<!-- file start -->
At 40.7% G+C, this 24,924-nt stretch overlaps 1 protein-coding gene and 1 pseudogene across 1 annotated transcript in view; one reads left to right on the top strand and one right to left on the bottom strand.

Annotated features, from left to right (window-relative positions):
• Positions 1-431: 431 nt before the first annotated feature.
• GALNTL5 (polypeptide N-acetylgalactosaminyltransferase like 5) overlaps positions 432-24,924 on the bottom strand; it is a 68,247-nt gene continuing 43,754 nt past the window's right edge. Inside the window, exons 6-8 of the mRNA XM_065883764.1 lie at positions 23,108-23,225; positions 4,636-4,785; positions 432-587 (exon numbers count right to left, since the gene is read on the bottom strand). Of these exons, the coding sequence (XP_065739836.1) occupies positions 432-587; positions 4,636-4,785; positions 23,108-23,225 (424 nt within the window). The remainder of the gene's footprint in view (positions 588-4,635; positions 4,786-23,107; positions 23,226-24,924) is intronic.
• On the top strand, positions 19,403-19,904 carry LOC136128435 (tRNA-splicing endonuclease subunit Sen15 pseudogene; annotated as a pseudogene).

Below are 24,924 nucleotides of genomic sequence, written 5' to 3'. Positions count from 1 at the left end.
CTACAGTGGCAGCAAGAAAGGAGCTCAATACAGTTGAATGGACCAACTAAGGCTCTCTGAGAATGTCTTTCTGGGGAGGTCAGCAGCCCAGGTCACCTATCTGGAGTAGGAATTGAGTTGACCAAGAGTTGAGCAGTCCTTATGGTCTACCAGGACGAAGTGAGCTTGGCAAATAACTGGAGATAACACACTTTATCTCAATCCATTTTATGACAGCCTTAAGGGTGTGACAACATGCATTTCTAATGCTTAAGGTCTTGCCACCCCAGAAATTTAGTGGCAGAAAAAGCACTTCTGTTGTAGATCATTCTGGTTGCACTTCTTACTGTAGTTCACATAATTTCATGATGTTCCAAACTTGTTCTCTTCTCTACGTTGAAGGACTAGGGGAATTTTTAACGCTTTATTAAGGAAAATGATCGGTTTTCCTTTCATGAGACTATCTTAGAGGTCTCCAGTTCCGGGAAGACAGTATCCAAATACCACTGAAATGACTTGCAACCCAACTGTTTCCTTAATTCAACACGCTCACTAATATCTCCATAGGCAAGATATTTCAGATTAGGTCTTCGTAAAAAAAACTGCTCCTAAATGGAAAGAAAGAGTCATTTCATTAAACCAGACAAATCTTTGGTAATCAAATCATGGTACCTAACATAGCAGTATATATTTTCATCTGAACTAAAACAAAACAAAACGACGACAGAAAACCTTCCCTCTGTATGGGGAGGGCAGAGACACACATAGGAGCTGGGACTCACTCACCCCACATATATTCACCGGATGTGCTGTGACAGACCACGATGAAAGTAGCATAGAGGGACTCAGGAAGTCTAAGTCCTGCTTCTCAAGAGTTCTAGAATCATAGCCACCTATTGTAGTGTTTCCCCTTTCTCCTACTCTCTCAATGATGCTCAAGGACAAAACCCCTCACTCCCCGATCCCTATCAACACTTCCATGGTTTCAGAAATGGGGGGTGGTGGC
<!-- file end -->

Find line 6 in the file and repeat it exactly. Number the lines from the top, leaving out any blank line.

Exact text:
Below are 24,924 nucleotides of genomic sequence, written 5' to 3'. Positions count from 1 at the left end.